Lower-Fat Banana Bread (Vegan)

image by Sarah Cady
  • 3 small ripe bananas
  • 1/4 cup applesauce
  • 1/4 cup canola oil
  • 1/2 cup sugar
  • 2 tablespoons molasses
  • 2 cups all-purpose flour
  • 3/4 teaspoon baking soda
  • 1 teaspoon ground cinnamon
  • 1/4 teaspoon ground nutmeg
  • 1/2 teaspoon salt

-Preheat oven to 350′F. Lightly grease an 9×5 inch loaf pan.
-In a large mixing bowl, mash the bananas really well. Add the sugar, applesauce, oils and molasses, and which briskly to        incorporate.
-Soft in the flour, baking soda, spices, and salt. Use a wooden spoon to mix until the wet and dry ingredients are just combined.
-Transfer the batter to the prepared pan and bake for 45-50 minutes. The top should be lightly browned and a knife inserted through  the center should come out clean.
-Remove from the oven and invert onto a cooling rack; flip the bread right side up and let cool.

Calories 222.1;  Calories from Fat 52/23%;  Total Fat 5.8 g/8%;  Saturated Fat 0.4 g/2%;  Monounsaturated Fat 3.2 g/16%; Polyunsaturated Fat 1.7 g/8%; TransFat 0.0 g/0%; Cholesterol 0.0 mg/0%;  Sodium 214.8 mg/8%;  Potassium 199.2 mg/5%;  Magnesium 23.7 mg/0%;  Total Carbohydrate 40.4 g/13%;  Dietary Fiber 1.6 g/6%;  Protein 2.9%/5%

By | August 13, 2010

Healthy Ingredient Substitutions

You stock healthy foods in your pantry, but what do you do with them? And how do you modify favorite family recipes so that they’re more in line with your healthy-eating plan? It’s not as hard as you may think. The key is to incorporate healthier alternatives into your daily eating routine.

The following suggestions can help you lower fat, salt, sugar and calories and increase fiber in your recipes.

If your recipe calls for: Try substituting:
All-purpose (plain) flour

Whole-wheat flour for half of the called-for all-purpose flour in baked goods

Note: Whole-wheat pastry flour is less dense and works well in softer products like cakes and muffins.

Bacon Canadian bacon, turkey bacon, smoked turkey or lean prosciutto (Italian ham)
Butter, shortening or oil in baked goods

Applesauce or prune puree for half of the called-for butter, shortening or oil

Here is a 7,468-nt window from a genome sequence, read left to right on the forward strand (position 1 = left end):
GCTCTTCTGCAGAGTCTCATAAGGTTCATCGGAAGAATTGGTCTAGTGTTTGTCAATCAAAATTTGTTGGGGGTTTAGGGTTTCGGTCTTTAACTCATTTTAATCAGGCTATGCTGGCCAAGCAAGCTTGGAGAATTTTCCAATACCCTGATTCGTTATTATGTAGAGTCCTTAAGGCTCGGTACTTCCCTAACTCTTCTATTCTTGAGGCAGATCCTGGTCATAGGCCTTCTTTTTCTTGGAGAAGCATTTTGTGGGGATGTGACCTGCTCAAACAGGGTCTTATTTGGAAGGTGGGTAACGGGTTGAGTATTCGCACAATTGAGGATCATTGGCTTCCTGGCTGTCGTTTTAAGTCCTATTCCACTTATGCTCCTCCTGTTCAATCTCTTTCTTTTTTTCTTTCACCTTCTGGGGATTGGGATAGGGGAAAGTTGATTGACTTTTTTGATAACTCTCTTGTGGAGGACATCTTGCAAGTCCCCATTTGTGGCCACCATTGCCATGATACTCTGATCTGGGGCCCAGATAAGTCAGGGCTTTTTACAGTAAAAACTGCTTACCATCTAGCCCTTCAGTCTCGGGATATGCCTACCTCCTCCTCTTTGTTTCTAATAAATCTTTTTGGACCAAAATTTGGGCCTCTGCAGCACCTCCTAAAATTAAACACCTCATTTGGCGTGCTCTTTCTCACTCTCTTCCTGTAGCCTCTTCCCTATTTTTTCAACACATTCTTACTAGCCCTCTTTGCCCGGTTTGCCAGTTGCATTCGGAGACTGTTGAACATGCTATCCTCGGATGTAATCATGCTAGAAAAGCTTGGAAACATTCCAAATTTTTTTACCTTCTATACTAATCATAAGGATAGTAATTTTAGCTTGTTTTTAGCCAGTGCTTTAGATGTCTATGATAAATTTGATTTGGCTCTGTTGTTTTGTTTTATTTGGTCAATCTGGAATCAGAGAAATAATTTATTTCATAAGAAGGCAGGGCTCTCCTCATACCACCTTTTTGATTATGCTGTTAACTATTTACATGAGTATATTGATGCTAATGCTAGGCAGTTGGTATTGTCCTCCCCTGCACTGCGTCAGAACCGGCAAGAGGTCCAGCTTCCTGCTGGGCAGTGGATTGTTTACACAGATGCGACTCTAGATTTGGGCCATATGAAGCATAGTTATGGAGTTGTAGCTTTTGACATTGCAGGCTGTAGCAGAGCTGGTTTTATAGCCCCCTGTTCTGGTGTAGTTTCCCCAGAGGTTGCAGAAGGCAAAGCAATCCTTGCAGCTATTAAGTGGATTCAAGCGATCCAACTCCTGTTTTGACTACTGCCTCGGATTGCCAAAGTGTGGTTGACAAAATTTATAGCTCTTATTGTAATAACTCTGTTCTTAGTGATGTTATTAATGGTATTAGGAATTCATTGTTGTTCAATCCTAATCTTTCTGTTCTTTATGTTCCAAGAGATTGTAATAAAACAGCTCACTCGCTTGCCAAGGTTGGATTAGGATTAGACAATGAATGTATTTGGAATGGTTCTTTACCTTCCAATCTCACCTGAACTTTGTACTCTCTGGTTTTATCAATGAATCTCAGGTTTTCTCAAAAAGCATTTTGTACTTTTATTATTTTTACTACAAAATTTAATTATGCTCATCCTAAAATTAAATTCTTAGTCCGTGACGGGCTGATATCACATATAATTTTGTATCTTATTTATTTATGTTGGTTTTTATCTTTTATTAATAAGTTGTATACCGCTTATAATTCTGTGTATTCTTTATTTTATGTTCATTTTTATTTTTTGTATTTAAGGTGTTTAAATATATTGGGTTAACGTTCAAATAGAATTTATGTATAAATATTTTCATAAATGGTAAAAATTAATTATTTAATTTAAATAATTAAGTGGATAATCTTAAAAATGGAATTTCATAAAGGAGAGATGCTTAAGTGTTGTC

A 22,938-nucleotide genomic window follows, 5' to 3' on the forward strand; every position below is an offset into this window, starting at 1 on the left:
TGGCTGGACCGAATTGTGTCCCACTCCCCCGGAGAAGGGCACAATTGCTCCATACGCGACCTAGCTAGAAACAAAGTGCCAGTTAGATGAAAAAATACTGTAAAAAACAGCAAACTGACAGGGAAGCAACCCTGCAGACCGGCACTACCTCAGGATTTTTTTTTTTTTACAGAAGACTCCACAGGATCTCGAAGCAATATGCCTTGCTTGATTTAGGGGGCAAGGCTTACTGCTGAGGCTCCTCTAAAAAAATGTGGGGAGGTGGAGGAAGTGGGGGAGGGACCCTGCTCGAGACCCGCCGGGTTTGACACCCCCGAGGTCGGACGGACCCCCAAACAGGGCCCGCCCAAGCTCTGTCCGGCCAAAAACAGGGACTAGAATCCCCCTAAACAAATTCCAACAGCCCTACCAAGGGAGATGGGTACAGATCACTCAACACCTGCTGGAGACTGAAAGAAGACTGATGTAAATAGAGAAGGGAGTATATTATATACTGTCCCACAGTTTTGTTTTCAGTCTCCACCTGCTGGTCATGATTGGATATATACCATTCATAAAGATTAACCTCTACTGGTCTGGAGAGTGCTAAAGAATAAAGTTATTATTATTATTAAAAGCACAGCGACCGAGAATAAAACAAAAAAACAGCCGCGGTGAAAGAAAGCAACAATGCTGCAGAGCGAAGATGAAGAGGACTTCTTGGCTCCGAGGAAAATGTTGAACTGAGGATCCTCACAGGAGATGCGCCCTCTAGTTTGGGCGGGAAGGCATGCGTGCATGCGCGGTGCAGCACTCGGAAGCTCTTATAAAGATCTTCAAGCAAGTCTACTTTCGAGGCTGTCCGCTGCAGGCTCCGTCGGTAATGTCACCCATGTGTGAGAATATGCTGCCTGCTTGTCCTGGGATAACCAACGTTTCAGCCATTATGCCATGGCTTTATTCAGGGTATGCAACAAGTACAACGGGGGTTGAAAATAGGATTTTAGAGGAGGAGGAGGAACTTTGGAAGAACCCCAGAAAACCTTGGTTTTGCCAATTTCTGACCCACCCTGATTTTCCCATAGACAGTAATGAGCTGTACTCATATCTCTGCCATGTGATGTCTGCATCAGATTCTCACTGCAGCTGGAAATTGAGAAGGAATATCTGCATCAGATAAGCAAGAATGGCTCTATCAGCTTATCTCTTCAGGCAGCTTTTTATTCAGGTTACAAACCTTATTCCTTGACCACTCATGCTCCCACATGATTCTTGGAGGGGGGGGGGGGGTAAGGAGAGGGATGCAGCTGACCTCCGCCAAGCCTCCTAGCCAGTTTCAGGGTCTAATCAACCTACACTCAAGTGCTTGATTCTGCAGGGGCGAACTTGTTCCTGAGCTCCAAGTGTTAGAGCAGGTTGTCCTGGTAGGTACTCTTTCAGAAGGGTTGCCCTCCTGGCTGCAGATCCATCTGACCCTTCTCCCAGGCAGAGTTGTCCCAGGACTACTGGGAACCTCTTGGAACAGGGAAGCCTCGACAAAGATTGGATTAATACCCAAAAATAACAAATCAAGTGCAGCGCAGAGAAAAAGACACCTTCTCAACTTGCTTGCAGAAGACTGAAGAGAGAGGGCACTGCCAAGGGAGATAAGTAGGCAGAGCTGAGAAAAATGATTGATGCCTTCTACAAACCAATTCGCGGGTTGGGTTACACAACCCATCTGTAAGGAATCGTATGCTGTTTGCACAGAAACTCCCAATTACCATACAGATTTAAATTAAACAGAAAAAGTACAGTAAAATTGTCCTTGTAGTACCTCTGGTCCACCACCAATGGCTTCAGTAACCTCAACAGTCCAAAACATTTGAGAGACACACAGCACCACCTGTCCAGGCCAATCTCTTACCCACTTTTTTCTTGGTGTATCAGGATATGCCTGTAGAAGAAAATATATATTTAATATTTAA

Note: To avoid dense, soggy or flat baked goods, don’t substitute oil for butter or shortening.

Butter, margarine, shortening or oil to prevent sticking Cooking spray or nonstick pans
Creamed soups Fat-free milk-based soups, mashed potato flakes, or pureed carrots, potatoes or tofu for thickening agents
Dry bread crumbs Rolled oats or crushed bran cereal
Eggs Two egg whites or 1/4 cup egg substitute for each whole egg
Enriched pasta Whole-wheat pasta
Evaporated milk Evaporated skim milk
Fruit canned in heavy syrup Fruit canned in its own juices or in water, or fresh fruit
Fruit-flavored yogurt Plain yogurt with fresh fruit slices
Full-fat cream cheese Fat-free or low-fat cream cheese, Neufchatel or low-fat cottage cheese pureed until smooth
Full-fat sour cream Fat-free or low-fat sour cream, plain fat-free or low-fat yogurt
Ground beef Extra-lean or lean ground beef, chicken or turkey breast (make sure no poultry skin has been added to the product)
Iceberg lettuce Arugula, chicory, collard greens, dandelion greens, kale, mustard greens, spinach or watercress
Margarine in baked goods

Trans fat-free butter spreads or shortenings that are specially formulated for baking

Note: If ingredient lists include the term "partially hydrogenated," it may have up to 0.5 grams of trans fat in one serving. To avoid dense, soggy or flat baked goods, don’t substitute diet, whipped or tub-style margarine for regular margarine.

Mayonnaise Reduced-calorie mayonnaise-type salad dressing or reduced-calorie, reduced-fat mayonnaise
Meat as the main ingredient Three times as many vegetables as the meat on pizzas or in casseroles, soups and stews
Oil-based marinades Wine, balsamic vinegar, fruit juice or fat-free broth
Salad dressing Fat-free or reduced-calorie dressing or flavored vinegars
Seasoning salt, such as garlic salt, celery salt or onion salt Herb-only seasonings, such as garlic powder, celery seed or onion flakes, or use finely chopped herbs or garlic, celery or onions
Soups, sauces, dressings, crackers, or canned meat, fish or vegetables Low-sodium or reduced-sodium versions
Soy sauce Sweet-and-sour sauce, hot mustard sauce or low-sodium soy sauce
Syrup Pureed fruit, such as applesauce, or low-calorie, sugar-free syrup
Table salt Herbs, spices, fruit juices or salt-free seasoning mixes or herb blends
White bread Whole-wheat bread
White rice Brown rice, wild rice, bulgur or pearl barley
Whole milk Reduced-fat or fat-free milk

By | April 25, 2010

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